Our neighbors’ problems must be our problems.  As Christians we cannot be indifferent to anyone.  Friendship with the enriched by grace is powerful.  Friendship is an instrument we can use to reach others, particularly our relatives, friends and co-workers with the love of God.  With our friendship, we can lead others to God by offering encouragement, support and sound advice.  In the New Testament, the paralytic represents all of us whose sins or ignorance keep us from God.  Remember that it was his friends who cared not for human respect but went about the task of removing the roof to help their friend reach Christ, who was waiting for him and who waits today for us.  We must learn to see Christ in our neighbors, to take up His cross by taking up theirs, to minister to Him by ministering to those in need.

We simply cannot make  islands of ourselves.  We should seek to have as many friends as possible and encourage the deepening of those friendships.  It was often through friendship, as we see in the Gospels, that people were brought to Christ.  Andrew through friendship brought Peter to Christ; Phillip brought Nathaniel.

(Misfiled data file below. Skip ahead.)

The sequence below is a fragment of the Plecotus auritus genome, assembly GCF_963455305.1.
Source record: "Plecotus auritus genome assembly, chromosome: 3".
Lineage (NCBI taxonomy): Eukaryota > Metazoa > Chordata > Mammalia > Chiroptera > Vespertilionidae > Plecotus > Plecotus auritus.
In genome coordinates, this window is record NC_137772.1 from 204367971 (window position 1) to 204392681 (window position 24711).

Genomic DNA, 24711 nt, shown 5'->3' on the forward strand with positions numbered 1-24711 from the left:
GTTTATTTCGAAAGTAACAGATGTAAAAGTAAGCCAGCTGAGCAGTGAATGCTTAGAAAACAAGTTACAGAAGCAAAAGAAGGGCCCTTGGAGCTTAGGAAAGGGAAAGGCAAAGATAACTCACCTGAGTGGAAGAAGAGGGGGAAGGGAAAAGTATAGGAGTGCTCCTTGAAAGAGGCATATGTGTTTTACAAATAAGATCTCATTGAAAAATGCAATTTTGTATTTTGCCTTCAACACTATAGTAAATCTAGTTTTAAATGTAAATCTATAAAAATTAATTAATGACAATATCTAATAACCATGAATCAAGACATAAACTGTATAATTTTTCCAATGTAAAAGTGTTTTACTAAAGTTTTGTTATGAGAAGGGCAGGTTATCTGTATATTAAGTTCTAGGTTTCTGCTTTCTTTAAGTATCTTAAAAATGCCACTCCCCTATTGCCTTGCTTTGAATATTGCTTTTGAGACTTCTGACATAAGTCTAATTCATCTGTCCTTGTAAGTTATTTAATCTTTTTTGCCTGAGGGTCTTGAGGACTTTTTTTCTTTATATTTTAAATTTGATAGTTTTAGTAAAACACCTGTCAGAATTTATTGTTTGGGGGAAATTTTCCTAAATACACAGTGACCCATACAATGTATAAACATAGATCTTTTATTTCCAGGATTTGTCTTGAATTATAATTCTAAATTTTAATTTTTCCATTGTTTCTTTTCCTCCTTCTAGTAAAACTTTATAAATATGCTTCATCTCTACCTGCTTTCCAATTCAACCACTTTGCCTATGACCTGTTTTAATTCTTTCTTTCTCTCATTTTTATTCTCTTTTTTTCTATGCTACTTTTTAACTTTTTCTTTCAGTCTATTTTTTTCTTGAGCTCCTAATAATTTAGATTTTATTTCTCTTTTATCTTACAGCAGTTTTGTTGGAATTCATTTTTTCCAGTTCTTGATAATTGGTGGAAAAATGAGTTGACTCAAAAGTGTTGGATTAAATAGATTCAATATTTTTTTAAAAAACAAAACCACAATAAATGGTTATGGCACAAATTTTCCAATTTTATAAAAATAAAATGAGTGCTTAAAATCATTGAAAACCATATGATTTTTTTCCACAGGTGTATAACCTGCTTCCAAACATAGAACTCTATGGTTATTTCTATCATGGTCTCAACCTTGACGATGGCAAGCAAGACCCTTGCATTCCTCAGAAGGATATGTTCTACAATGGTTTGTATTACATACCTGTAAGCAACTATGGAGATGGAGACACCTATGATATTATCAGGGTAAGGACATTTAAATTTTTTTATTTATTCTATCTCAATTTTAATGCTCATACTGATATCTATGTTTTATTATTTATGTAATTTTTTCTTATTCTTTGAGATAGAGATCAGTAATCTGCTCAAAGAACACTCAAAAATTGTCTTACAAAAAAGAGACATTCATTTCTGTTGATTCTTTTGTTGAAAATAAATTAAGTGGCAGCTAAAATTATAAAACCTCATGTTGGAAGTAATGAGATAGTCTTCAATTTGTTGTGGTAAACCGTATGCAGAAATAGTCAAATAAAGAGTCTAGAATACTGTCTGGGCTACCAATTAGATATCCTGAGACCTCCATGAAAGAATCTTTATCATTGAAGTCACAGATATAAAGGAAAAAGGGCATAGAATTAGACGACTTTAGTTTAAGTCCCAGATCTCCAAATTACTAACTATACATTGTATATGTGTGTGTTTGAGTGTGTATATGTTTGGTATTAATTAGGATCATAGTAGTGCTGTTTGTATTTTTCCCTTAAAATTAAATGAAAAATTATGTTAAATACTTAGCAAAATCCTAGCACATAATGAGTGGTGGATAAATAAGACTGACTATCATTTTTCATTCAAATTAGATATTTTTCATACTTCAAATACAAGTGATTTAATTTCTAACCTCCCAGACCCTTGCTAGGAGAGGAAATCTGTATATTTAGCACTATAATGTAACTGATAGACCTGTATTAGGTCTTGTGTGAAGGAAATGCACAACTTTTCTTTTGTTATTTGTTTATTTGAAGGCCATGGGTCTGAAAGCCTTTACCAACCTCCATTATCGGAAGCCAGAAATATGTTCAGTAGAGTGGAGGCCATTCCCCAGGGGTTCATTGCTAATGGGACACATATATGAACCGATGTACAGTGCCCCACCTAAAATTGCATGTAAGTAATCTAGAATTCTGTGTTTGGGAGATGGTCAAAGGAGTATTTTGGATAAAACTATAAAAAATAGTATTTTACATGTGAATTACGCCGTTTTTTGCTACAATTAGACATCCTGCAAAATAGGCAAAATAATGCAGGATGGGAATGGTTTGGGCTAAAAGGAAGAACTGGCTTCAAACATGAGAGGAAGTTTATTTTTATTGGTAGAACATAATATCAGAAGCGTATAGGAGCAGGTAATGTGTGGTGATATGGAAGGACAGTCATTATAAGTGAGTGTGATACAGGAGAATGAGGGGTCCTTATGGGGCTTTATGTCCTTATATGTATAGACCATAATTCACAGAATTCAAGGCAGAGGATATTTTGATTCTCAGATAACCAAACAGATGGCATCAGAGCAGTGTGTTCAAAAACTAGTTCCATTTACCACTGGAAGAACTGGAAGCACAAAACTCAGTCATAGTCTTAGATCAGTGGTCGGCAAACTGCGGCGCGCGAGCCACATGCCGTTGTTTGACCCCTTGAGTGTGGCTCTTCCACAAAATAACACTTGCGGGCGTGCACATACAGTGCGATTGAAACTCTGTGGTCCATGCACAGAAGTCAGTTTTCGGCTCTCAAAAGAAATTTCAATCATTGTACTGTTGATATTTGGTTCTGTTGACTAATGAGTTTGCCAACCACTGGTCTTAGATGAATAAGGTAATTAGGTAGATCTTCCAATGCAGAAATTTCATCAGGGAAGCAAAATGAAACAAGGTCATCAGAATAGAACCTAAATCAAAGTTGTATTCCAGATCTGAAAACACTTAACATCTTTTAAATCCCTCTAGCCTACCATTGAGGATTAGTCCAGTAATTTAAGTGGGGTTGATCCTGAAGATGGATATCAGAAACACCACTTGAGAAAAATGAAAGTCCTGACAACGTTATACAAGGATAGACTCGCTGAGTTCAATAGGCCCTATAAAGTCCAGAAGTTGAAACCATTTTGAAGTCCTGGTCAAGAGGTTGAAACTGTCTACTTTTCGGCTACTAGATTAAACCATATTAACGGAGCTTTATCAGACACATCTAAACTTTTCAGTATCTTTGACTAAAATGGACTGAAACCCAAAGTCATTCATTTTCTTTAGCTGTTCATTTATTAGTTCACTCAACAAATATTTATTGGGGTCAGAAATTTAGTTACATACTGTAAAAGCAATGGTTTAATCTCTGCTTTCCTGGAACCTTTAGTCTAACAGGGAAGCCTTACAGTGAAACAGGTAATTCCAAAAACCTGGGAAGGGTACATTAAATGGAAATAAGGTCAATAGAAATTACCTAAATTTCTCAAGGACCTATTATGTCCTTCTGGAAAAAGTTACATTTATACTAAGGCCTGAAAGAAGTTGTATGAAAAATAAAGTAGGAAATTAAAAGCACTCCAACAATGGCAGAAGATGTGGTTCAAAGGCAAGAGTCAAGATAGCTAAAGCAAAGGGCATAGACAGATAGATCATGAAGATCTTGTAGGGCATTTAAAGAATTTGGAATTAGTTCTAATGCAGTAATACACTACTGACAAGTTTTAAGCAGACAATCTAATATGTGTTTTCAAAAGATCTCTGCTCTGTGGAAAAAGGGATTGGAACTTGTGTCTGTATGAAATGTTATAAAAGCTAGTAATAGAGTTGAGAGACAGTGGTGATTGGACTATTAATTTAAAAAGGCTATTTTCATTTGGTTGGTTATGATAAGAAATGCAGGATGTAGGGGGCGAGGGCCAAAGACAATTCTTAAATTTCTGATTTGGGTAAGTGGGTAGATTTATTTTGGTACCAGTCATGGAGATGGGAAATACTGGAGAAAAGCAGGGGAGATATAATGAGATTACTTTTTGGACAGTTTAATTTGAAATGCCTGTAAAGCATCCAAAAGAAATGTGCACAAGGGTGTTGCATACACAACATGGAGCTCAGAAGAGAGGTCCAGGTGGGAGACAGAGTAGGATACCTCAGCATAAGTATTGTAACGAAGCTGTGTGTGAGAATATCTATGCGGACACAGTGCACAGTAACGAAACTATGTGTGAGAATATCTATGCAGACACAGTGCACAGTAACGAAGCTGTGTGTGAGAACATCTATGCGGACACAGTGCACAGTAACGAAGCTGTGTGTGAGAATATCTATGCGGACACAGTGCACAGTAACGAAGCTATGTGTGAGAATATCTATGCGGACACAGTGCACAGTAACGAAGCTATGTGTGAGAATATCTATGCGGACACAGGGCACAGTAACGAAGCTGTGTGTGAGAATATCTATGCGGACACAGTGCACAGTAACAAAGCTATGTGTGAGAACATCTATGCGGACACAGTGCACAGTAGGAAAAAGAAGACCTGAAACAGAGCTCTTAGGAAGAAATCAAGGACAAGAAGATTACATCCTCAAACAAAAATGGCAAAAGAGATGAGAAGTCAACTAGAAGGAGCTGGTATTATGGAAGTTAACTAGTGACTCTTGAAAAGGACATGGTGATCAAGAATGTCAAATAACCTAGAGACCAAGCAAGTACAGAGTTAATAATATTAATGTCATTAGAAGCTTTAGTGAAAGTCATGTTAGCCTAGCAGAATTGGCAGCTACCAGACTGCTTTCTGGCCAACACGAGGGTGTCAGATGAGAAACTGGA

Aspect 3:  The Special Graces of Femininity
Women, in particular, are endowed with special traits given them by their Creator: gentleness, warmth, generosity, love of detail, piety, perseverance, constancy, quickness and, above all, intuition.  Pope John Paul II said:  “Your example of honesty in thought and action, joined to some common prayer, is a lesson for life and an act of worship of singular value.  In this way you bring peace to your homes.  It is thus that you build up the Church.”

Aspect 4:  Collaborating with Grace
St. Thomas Aquinas refers to men as collaborators with God’s grace, the Holy Spirit using them as instruments of that Grace.  We must be good collaborators with God’s grace, for the Holy Spirit uses men and women as an instruments.  The inert tools in the hand of a good craftsman can produce a masterpiece.

Let us ask Christ to give us a good heart, capable of having compassion for the pain of others.  To enable us to bring our suffering friends face to face with Christ and then humbly recede to leave them in the presence of Him, who alone can transform souls.  We must never forget, though, that we cannot do any good nor make Christ known if we are not making a sincere effort to live the teachings of the Gospel.  We must fix our eyes on Jesus, and with our eyes thus fixed we need fear nothing.

Aspect 5:  Listening in Silence